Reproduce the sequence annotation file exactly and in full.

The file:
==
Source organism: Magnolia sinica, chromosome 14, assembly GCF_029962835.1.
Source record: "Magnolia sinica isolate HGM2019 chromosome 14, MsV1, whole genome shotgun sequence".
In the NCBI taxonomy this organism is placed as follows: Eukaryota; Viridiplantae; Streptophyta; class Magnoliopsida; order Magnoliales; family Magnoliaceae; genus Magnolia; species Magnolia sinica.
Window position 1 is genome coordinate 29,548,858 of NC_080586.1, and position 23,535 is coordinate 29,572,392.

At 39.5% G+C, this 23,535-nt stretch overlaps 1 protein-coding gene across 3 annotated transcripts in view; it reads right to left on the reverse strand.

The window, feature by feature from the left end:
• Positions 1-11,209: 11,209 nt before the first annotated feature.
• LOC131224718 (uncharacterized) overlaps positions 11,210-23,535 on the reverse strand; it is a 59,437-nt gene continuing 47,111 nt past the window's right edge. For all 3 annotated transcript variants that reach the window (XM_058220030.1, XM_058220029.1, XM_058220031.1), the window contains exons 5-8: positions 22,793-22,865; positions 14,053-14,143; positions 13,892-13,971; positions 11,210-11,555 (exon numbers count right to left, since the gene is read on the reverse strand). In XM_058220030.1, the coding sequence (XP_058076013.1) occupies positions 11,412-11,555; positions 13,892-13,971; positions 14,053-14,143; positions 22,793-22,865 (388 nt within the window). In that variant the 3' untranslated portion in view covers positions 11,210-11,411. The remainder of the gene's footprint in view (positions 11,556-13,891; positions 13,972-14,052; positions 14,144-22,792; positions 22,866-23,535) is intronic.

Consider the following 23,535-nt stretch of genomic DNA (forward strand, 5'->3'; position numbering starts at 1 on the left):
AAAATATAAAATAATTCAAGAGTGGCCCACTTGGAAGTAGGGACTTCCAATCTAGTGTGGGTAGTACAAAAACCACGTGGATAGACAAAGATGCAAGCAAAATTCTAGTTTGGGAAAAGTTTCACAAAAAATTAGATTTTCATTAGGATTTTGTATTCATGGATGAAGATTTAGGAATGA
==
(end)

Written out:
Source organism: Magnolia sinica, chromosome 14, assembly GCF_029962835.1.
Source record: "Magnolia sinica isolate HGM2019 chromosome 14, MsV1, whole genome shotgun sequence".
In the NCBI taxonomy this organism is placed as follows: Eukaryota; Viridiplantae; Streptophyta; class Magnoliopsida; order Magnoliales; family Magnoliaceae; genus Magnolia; species Magnolia sinica.
Window position 1 is genome coordinate 29,548,858 of NC_080586.1, and position 23,535 is coordinate 29,572,392.

At 39.5% G+C, this 23,535-nt stretch overlaps 1 protein-coding gene across 3 annotated transcripts in view; it reads right to left on the reverse strand.

The window, feature by feature from the left end:
• Positions 1-11,209: 11,209 nt before the first annotated feature.
• LOC131224718 (uncharacterized) overlaps positions 11,210-23,535 on the reverse strand; it is a 59,437-nt gene continuing 47,111 nt past the window's right edge. For all 3 annotated transcript variants that reach the window (XM_058220030.1, XM_058220029.1, XM_058220031.1), the window contains exons 5-8: positions 22,793-22,865; positions 14,053-14,143; positions 13,892-13,971; positions 11,210-11,555 (exon numbers count right to left, since the gene is read on the reverse strand). In XM_058220030.1, the coding sequence (XP_058076013.1) occupies positions 11,412-11,555; positions 13,892-13,971; positions 14,053-14,143; positions 22,793-22,865 (388 nt within the window). In that variant the 3' untranslated portion in view covers positions 11,210-11,411. The remainder of the gene's footprint in view (positions 11,556-13,891; positions 13,972-14,052; positions 14,144-22,792; positions 22,866-23,535) is intronic.

Consider the following 23,535-nt stretch of genomic DNA (forward strand, 5'->3'; position numbering starts at 1 on the left):
AAAATATAAAATAATTCAAGAGTGGCCCACTTGGAAGTAGGGACTTCCAATCTAGTGTGGGTAGTACAAAAACCACGTGGATAGACAAAGATGCAAGCAAAATTCTAGTTTGGGAAAAGTTTCACAAAAAATTAGATTTTCATTAGGATTTTGTATTCATGGATGAAGATTTAGGAATGA